How to setup a DNS server master / slave with BIND

Written by Guillermo Garron .
Date: 2010-12-29 10:36:30 -0400

How to setup a DNS server master / slave BIND

Domain Name System (a.k.a. DNS) is maybe one of the least known services in the Internet, by the common user, but also one, of the most used by everybody.

The Domain Name System (DNS) is a hierarchical naming system built on a distributed database for computers, services, or any resource connected to the Internet or a private network. It associates various information with domain names assigned to each of the participating entities. Most importantly, it translates domain names meaningful to humans into the numerical identifiers associated with networking equipment for the purpose of locating and addressing these devices worldwide.

The Domain Name System makes it possible to assign domain names to groups of Internet resources and users in a meaningful way, independent of each entity’s physical location. Because of this, World Wide Web (WWW) hyperlinks and Internet contact information can remain consistent and constant even if the current Internet routing arrangements change or the participant uses a mobile device. Internet domain names are easier to remember than IP addresses such as (IPv4) or 2001:db8:1f70::999:de8:7648:6e8 (IPv6). Users take advantage of this when they recite meaningful Uniform Resource Locators (URLs) and e-mail addresses without having to know how the computer actually locates them.


DNS servers there are a lot, but BIND may be the most used on the web, I will not start a discussion about if it is the best or there are better, just that it is one of the most used.

BIND (pronounced /ˈbaɪnd/), or named (/ˈneɪmdiː/), was as of 2004 the most commonly used Domain Name System (DNS) server on the Internet, and still proclaims itself to be so. On Unix-like operating systems it is the de facto standard.

Originally written by four graduate students at the Computer Systems Research Group at the University of California, Berkeley (UCB), the name originates as an acronym from Berkeley Internet Name Domain.

A new version of BIND (BIND 9) was written by the ISC from scratch in part to address the architectural difficulties with auditing the earlier BIND code bases, and also to support DNSSEC (DNS Security Extensions). Other important features of BIND 9 include: TSIG, DNS notify, nsupdate, IPv6, rndc flush (remote name daemon control), views, multiprocessor support, and an improved portability architecture. rndc uses a shared secret to provide encryption for local and remote terminals during each session.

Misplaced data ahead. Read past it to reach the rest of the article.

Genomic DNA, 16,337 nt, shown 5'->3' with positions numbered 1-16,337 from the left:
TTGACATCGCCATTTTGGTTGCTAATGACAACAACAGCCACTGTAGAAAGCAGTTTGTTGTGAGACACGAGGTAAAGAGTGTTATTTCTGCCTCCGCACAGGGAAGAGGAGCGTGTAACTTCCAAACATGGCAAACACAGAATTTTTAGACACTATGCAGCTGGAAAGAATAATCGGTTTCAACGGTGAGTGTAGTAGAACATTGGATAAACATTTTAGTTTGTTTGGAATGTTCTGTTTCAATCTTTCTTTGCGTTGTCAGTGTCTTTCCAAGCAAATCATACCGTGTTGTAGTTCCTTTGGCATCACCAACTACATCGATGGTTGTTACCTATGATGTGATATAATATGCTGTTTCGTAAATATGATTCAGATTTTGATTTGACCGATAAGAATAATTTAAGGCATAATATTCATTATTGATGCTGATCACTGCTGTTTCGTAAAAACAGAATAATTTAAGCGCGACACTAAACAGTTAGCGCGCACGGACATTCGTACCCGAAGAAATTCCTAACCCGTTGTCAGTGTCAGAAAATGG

The installation will vary depending on your Linux distribution, some calls it BIND, others named. But for sure it is in your software repository, I will focus this tutorial on Debian, Arch Linux and Slackware, of course Ubuntu and other Debian derivatives are also covered.

Let’s keep an alphabetical order for the distributions covered here:

Arch Linux

pacman -Sy bind dnsutils

Debian and Ubuntu

apt-get update && apt-get install install bind9 dnsutils


slackpkg update && slackpkg install bind

Configure a master zone on BIND

The file we need to edit to configure master and slave zones is: named.conf it is not located on the same place for every distribution, so I will give your the locations:

  • Arch Linux: /etc/named.conf
  • Debian: /etc/bind/named.conf
  • Slackware: /etc/named.conf

Note: You may want to save a copy of every file you will edit before doing so, in case you screw things up.

The first thing you may want to check is where your zone files are stored, and that is not the same for each distribution, but you can change that if you want.

Where your zone files are, is defined in the options section of the named.conf file, for Arch Linux and Slackware for Debian, you will find it in the file /etc/bind/named.conf.options which is included with an include clause in the /etc/bind/named.conf file.

Below the default named.conf files for each distribution covered in this tutorial:

Arch Linux

// /etc/named.conf

options {
    directory "/var/named";
    pid-file "/var/run/named/";
    auth-nxdomain yes;
    datasize default;
// Uncomment these to enable IPv6 connections support
// IPv4 will still work:
//  listen-on-v6 { any; };
// Add this for no IPv4:
//  listen-on { none; };

    // Default security settings.
    allow-recursion {; };
    allow-transfer { none; };
    allow-update { none; };
    version none;
    hostname none;
    server-id none;

zone "localhost" IN {
    type master;
    file "";
    allow-transfer { any; };

zone "" IN {
    type master;
    file "";
    allow-transfer { any; };

zone "." IN {
    type hint;
    file "root.hint";

//zone "" IN {
//  type slave;
//  file "";
//  masters {
//  };
//  allow-query { any; };
//  allow-transfer { any; };

logging {
        channel xfer-log {
                file "/var/log/named.log";
                print-category yes;
                print-severity yes;
                print-time yes;
                severity info;
        category xfer-in { xfer-log; };
        category xfer-out { xfer-log; };
        category notify { xfer-log; };


// This is the primary configuration file for the BIND DNS 	server named.
// Please read /usr/share/doc/bind9/README.Debian.gz for information on the 
// structure of BIND configuration files in Debian, *BEFORE* you customize 
// this configuration file.
// If you are just adding zones, please do that in /etc/bind/named.conf.local

include "/etc/bind/named.conf.options";

// prime the server with knowledge of the root servers
zone "." {
  	      type hint;
        file "/etc/bind/db.root";

// be authoritative for the localhost forward and reverse zones, and for
// broadcast zones as per RFC 1912

zone "localhost" {
        type master;